The opposition says it is startled by the insistence by the Prime Minister's Office that there's little chance Stephen Harper will have to testify at Sen. Mike Duffy's criminal trial.
"It's remarkable that the prime minister's office has decided that they would comment on this matter before the courts when they normally do not comment on matters before the courts," Liberal MP Geoff Regan told an Ottawa news conference.
"In my view, it's a matter for the courts to determine whether or not Mr. Harper should testify."
Jason MacDonald, a spokesman for Harper, said on Tuesday it was "difficult to imagine" the prime minister testifying because the RCMP have made it clear they don't believe the prime minister has any knowledge of Duffy's alleged wrongdoing.
In an email, he added there would be no reason for the prime minister to be involved should Duffy's defence team attempt to call him to the witness stand.
The NDP's Peter Julian said he suspects the PMO, via MacDonald, is trying to send a message to the courts about Harper's reluctance to testify.
"I think he's flagging it in a subtle way," Julian said in an interview.
"His office seems to be indicating that he's not going to be forthcoming and I think that's a big mistake. Canadians have a strong expectation that Mr. Harper is going to start answering questions."
'Yet another conspiracy theory from the NDP': PMO
MacDonald took issue with that interpretation on Wednesday.
"This is yet another conspiracy theory from the NDP that completely misconstrues my response," he said in an email.
"In any case, the prime minister had no knowledge of the wrongdoing Mike Duffy has been charged with. The RCMP itself has made clear they don't believe he had any knowledge or involvement in it and we see no reason to expect that the PM would testify, given this."
The RCMP announced last week it was charging Duffy with 31 criminal counts related to his expense claims, accusing him of misspending more than $200,000.
The charges stem from the disgraced senator's housing and travel expenses, and a $90,000 payment from Nigel Wright, Harper's former chief of staff.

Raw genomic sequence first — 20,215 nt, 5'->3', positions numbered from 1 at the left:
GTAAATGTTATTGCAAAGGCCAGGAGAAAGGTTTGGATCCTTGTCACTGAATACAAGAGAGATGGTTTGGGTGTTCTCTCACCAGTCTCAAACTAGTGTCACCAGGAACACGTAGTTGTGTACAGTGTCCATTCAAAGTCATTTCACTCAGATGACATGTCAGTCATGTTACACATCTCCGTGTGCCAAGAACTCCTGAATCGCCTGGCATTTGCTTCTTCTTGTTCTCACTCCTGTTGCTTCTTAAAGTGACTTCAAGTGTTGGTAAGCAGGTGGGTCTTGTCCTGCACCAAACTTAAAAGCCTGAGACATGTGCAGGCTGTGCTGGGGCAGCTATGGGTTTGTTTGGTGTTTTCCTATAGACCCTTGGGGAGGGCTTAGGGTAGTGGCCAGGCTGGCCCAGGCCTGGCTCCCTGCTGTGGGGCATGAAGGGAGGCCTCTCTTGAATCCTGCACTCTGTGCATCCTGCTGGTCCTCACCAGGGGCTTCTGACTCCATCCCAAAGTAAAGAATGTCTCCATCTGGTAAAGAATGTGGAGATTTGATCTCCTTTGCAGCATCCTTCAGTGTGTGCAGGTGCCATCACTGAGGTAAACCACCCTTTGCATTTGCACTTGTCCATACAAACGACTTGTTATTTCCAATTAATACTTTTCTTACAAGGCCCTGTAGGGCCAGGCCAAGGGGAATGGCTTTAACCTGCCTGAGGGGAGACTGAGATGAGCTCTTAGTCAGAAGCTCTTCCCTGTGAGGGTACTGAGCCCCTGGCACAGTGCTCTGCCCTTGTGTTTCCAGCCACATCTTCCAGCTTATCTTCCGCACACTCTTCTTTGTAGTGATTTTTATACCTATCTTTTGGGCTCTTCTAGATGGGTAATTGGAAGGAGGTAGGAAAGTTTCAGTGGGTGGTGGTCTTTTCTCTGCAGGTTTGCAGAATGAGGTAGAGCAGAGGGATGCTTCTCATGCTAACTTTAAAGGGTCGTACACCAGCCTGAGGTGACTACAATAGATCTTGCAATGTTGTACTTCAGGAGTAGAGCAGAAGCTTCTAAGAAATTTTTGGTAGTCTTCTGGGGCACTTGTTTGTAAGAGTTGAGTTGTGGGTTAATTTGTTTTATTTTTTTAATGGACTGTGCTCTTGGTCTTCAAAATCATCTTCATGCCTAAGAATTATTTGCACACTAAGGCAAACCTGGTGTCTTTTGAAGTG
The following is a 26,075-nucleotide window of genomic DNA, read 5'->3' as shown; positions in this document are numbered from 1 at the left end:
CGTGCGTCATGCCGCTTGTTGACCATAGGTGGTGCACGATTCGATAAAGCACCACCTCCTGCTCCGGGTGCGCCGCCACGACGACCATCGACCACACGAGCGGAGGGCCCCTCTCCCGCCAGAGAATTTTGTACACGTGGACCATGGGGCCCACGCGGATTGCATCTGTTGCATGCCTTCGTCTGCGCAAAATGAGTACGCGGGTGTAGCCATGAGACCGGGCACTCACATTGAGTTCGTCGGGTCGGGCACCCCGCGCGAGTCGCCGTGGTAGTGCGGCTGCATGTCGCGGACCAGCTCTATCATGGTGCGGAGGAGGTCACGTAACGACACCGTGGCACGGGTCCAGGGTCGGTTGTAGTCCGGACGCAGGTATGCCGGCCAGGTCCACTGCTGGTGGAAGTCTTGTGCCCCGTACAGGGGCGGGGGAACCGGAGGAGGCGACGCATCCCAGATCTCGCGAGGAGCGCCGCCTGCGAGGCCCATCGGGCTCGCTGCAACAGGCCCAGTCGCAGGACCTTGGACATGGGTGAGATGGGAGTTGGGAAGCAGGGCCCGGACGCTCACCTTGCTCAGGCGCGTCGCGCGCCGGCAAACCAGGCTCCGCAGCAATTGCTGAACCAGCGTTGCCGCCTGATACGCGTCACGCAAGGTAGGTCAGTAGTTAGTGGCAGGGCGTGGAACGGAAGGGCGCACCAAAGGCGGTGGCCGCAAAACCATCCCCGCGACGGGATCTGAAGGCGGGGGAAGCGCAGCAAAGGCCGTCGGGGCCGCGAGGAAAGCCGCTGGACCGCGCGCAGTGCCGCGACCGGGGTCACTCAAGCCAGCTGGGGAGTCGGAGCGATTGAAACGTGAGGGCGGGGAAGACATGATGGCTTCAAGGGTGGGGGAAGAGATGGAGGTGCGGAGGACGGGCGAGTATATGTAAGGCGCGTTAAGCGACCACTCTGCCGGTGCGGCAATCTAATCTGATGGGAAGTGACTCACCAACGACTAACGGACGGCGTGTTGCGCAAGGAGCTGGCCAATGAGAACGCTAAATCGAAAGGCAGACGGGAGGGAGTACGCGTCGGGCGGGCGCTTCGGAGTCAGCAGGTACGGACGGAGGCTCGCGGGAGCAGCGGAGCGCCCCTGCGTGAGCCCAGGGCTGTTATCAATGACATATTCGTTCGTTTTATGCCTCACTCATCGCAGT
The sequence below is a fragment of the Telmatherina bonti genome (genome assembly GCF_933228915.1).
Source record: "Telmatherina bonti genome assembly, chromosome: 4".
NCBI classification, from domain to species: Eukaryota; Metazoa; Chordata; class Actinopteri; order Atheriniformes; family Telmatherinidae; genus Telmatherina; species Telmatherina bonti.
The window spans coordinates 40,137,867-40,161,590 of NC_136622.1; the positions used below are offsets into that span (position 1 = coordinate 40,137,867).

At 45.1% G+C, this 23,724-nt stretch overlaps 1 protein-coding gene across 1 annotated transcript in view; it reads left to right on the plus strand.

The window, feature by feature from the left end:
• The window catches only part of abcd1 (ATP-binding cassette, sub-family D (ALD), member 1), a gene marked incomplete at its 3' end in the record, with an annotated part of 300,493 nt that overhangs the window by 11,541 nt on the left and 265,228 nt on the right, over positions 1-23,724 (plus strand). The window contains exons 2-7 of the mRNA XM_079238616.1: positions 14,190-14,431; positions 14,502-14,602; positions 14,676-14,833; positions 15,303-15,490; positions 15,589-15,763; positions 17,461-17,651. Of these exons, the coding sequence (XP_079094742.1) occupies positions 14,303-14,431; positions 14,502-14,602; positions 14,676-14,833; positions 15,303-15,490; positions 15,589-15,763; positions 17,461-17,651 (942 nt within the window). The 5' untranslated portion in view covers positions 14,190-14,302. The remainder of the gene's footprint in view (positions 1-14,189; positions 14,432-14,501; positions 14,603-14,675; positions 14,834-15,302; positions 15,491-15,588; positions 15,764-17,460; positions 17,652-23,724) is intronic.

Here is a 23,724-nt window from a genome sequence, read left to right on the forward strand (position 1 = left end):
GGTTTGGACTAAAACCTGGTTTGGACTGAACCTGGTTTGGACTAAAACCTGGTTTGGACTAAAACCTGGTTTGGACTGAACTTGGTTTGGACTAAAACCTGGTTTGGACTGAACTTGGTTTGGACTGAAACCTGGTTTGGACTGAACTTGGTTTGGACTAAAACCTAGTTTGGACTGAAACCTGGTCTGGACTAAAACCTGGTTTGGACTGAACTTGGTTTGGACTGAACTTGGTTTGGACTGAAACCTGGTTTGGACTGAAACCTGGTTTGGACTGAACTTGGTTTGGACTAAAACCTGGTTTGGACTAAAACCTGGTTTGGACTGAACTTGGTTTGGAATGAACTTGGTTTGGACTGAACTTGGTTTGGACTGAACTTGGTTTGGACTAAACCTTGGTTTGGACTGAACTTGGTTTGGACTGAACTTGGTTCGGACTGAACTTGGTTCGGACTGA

How much Harper knew about the clandestine payment made by Wright is likely to come up during court proceedings.
The lead RCMP investigator has said he "is not aware of any evidence that the prime minister was involved."
Earlier this week, a new court filing provided fresh details of the RCMP's charges against Duffy, alleging he billed taxpayers for a personal trainer, a makeup artist and for personal travel to funerals.
Neither Duffy nor his lawyer have responded to a request for a comment on MacDonald's comments.
The 68-year-old senator is scheduled to appear in court on Sept. 16, and has denied any criminal wrongdoing.
Liberals call on ethics watchdog to reopen investigation
It's been a trying few days for Duffy.
The lawyer for a 32-year-old Peruvian woman who claims she is Duffy's "love child" says the former CTV newsman reached out to her this week.
Jorge Alejandro Razuri said on his Facebook page that Duffy has been in touch with Karen Duffy.
It wasn't immediately clear if that meant her court action against him to establish paternity has been dropped.
"Out of respect for the parties we will not be making any further comments or statements at this moment," Razuri wrote.
The Liberals are calling on the federal ethics watchdog to re-open her investigation into the Senate expense scandal, a scenario Mary Dawson's office suggested wasn't on the immediate horizon.
Regan wrote to the ethics commissioner, saying it is time for a renewed probe now that Duffy has been formally charged.
Dawson had launched an investigation last year, but suspended it when the Mounties announced their criminal investigation.
But a spokeswoman for Dawson said the commissioner wasn't yet prepared to re-open her investigation.
In April, the RCMP concluded there wasn't enough evidence to charge Wright, who resigned after it was revealed that he provided Duffy with the money to help him cover his expenses.